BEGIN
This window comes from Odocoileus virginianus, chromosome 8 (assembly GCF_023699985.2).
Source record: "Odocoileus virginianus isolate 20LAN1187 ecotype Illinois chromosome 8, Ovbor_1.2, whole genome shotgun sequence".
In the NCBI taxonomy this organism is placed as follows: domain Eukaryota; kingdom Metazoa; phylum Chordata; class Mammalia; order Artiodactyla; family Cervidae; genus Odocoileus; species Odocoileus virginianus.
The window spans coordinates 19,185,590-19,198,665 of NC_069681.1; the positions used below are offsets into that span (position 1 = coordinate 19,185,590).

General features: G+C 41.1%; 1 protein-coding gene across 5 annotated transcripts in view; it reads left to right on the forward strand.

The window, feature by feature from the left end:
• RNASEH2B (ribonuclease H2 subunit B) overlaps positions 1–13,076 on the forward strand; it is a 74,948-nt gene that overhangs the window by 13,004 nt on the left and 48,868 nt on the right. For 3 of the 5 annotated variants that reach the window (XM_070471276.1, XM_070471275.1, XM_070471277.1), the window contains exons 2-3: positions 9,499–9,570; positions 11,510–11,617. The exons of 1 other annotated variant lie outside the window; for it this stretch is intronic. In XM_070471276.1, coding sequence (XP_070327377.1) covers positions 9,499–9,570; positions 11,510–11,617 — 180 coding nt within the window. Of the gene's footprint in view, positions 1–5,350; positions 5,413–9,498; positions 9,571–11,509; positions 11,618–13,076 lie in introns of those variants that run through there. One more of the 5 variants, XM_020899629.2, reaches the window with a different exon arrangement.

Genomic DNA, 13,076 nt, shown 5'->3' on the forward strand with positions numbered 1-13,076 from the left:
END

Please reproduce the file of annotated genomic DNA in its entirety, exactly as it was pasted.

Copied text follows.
This window comes from Odocoileus virginianus, chromosome 8 (assembly GCF_023699985.2).
Source record: "Odocoileus virginianus isolate 20LAN1187 ecotype Illinois chromosome 8, Ovbor_1.2, whole genome shotgun sequence".
In the NCBI taxonomy this organism is placed as follows: domain Eukaryota; kingdom Metazoa; phylum Chordata; class Mammalia; order Artiodactyla; family Cervidae; genus Odocoileus; species Odocoileus virginianus.
The window spans coordinates 19,185,590-19,198,665 of NC_069681.1; the positions used below are offsets into that span (position 1 = coordinate 19,185,590).

General features: G+C 41.1%; 1 protein-coding gene across 5 annotated transcripts in view; it reads left to right on the forward strand.

The window, feature by feature from the left end:
• RNASEH2B (ribonuclease H2 subunit B) overlaps positions 1–13,076 on the forward strand; it is a 74,948-nt gene that overhangs the window by 13,004 nt on the left and 48,868 nt on the right. For 3 of the 5 annotated variants that reach the window (XM_070471276.1, XM_070471275.1, XM_070471277.1), the window contains exons 2-3: positions 9,499–9,570; positions 11,510–11,617. The exons of 1 other annotated variant lie outside the window; for it this stretch is intronic. In XM_070471276.1, coding sequence (XP_070327377.1) covers positions 9,499–9,570; positions 11,510–11,617 — 180 coding nt within the window. Of the gene's footprint in view, positions 1–5,350; positions 5,413–9,498; positions 9,571–11,509; positions 11,618–13,076 lie in introns of those variants that run through there. One more of the 5 variants, XM_020899629.2, reaches the window with a different exon arrangement.

Genomic DNA, 13,076 nt, shown 5'->3' on the forward strand with positions numbered 1-13,076 from the left: